DENTON (CBSDFW.COM) – The City of Denton will draw statewide attention Tuesday as it considers a petition to become the first city in Texas to ban fracking. If approved, the ban could have a ripple effect not only in the state but across the nation.

City council meetings generally don’t attract a huge crowd but Tuesday should be an exception. In fact, Denton is preparing an overflow room for attendees.

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Some 500 people are expected to show up as the council a petition to ban hydraulic fracturing (fracking) for natural gas.

Ed Ireland, the executive director of the Barnett Shale Energy Education Council said, “I think a lot of people are saying, that’s never happened in Texas. I mean, this is Texas. We’re an oil and gas state.”

Ireland is set to speak before council Tuesday, presenting a study of the ban’s potential impact commissioned by the Fort Worth Chamber of Commerce.

An economic research firm, The Perryman Group, released the report Monday, one day shy of an expected council vote, claiming a ban could cause “significant economic and fiscal harm.”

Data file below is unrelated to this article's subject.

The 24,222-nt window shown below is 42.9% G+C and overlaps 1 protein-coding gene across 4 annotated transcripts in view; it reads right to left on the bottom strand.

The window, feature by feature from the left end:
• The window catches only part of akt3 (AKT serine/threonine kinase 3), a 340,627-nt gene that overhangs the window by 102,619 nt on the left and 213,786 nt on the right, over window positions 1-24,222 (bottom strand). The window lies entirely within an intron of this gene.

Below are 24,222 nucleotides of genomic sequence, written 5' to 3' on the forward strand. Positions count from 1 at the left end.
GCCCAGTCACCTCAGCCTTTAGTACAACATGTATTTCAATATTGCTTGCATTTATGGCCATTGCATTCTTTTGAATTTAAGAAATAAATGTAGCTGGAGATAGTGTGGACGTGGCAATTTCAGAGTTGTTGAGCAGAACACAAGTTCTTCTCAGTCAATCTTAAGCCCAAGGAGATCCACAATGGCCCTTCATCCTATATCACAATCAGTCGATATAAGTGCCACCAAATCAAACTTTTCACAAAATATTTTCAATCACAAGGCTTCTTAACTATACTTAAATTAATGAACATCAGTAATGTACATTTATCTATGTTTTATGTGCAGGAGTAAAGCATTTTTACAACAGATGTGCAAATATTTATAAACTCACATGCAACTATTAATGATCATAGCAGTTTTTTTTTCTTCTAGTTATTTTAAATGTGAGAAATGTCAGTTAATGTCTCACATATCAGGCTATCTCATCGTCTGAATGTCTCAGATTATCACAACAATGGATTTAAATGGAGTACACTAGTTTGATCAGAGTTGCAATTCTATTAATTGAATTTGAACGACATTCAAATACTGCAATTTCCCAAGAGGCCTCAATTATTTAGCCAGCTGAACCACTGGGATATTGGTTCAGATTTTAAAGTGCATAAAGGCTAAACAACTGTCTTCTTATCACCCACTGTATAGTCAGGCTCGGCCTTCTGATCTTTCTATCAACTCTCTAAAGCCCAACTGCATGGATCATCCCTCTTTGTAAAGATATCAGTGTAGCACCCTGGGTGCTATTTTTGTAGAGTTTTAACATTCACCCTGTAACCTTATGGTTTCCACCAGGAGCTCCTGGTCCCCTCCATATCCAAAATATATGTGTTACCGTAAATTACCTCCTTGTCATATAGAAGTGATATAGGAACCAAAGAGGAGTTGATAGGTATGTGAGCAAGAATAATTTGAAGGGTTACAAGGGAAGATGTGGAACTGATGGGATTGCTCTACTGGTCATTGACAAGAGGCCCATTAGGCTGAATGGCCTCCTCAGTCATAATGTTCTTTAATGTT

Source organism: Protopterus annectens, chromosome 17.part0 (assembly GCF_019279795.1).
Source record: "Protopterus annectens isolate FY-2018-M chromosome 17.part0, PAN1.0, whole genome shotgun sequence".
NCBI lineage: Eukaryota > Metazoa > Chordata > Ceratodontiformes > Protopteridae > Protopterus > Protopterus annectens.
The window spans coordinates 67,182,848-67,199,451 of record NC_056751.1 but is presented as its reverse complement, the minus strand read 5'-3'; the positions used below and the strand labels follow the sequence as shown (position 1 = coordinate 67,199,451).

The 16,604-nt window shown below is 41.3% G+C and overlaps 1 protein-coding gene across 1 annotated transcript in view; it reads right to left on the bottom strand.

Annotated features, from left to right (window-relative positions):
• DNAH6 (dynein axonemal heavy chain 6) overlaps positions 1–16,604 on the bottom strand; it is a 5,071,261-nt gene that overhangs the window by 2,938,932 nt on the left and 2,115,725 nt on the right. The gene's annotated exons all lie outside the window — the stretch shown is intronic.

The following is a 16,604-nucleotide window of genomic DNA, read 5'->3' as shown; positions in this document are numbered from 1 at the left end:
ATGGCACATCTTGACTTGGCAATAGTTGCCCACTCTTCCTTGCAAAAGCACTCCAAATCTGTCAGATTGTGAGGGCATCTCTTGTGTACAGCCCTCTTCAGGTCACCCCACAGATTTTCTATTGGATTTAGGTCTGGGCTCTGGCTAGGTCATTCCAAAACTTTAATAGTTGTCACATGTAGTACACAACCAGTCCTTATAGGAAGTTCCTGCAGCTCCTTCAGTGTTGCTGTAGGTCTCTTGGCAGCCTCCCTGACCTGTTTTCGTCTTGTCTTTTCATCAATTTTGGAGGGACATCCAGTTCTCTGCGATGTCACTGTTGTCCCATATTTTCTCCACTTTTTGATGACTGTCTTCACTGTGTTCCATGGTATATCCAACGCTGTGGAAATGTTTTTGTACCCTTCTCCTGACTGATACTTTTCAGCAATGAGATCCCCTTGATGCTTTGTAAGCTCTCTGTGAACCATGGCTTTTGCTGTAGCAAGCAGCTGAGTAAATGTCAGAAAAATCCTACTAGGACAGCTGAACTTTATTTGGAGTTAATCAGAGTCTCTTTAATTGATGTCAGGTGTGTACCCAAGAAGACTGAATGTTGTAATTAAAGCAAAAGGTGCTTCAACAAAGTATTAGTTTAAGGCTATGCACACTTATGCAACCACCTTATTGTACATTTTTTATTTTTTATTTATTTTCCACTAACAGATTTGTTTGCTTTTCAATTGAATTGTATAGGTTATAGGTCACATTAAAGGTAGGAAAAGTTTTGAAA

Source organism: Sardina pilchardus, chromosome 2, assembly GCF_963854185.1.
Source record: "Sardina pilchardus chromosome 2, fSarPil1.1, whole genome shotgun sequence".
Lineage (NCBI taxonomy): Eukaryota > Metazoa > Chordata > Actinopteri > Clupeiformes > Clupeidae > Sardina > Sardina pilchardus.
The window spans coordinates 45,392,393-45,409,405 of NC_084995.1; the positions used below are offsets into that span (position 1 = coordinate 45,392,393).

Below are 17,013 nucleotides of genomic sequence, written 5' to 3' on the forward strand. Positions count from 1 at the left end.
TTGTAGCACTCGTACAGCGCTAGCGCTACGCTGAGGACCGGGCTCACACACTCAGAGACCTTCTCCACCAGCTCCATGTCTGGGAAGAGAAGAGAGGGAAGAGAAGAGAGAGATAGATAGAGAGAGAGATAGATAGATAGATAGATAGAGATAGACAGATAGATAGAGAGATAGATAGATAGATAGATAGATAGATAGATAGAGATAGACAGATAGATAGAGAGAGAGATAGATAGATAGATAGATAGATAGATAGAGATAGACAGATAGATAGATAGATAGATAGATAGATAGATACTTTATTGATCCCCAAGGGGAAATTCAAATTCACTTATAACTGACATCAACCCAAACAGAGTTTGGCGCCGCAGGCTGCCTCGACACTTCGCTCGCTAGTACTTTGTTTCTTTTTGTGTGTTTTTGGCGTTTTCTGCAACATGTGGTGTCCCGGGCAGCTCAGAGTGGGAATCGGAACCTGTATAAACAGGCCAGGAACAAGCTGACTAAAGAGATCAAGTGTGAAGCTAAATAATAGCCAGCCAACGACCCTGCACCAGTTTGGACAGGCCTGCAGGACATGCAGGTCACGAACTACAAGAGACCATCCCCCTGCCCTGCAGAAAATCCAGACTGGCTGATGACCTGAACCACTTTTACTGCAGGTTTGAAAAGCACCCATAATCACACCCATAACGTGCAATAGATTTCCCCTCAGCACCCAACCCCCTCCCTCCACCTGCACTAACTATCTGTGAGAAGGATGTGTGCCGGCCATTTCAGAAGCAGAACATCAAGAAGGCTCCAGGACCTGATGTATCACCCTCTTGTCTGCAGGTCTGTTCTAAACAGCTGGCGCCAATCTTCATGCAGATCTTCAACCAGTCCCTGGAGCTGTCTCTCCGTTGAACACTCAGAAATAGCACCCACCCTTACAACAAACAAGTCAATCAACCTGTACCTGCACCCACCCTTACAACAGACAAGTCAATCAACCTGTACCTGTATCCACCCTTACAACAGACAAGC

The study found the City of Denton would lose more than $250 million in business over the next 10 years, while the rest of the county and state would lose an additional $103 million.

“It has an impact on the state budget.  The city of Denton is not isolated from what goes on beyond its borders,” said Ireland.

Denton City Council Kevin Roden, however, believes the study overstates its findings. “If we stop fracking tomorrow, our economy is not going to implode,” he said.

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According to Roden, less than two-percent of the city’s property tax revenue come from natural gas and less than .3-percent of the city’s jobs are in the oil and gas industry.

Questioning the Fort Worth Chamber’s interest in Denton, Roden posted a map online showing where oil and gas company headquarters are located.

The city leader also floated a counter argument that a ban on fracking could result in an economic boom. “If you’re looking to attract young people and the jobs that come along with them, tech jobs, for instance, a city that is pro-environment is something that you want,” he said.

The Denton City Council will have three options at the meeting Tuesday – it can tomorrow adopt the ban as an ordinance dismiss it, or let voters decide at the polls in November.

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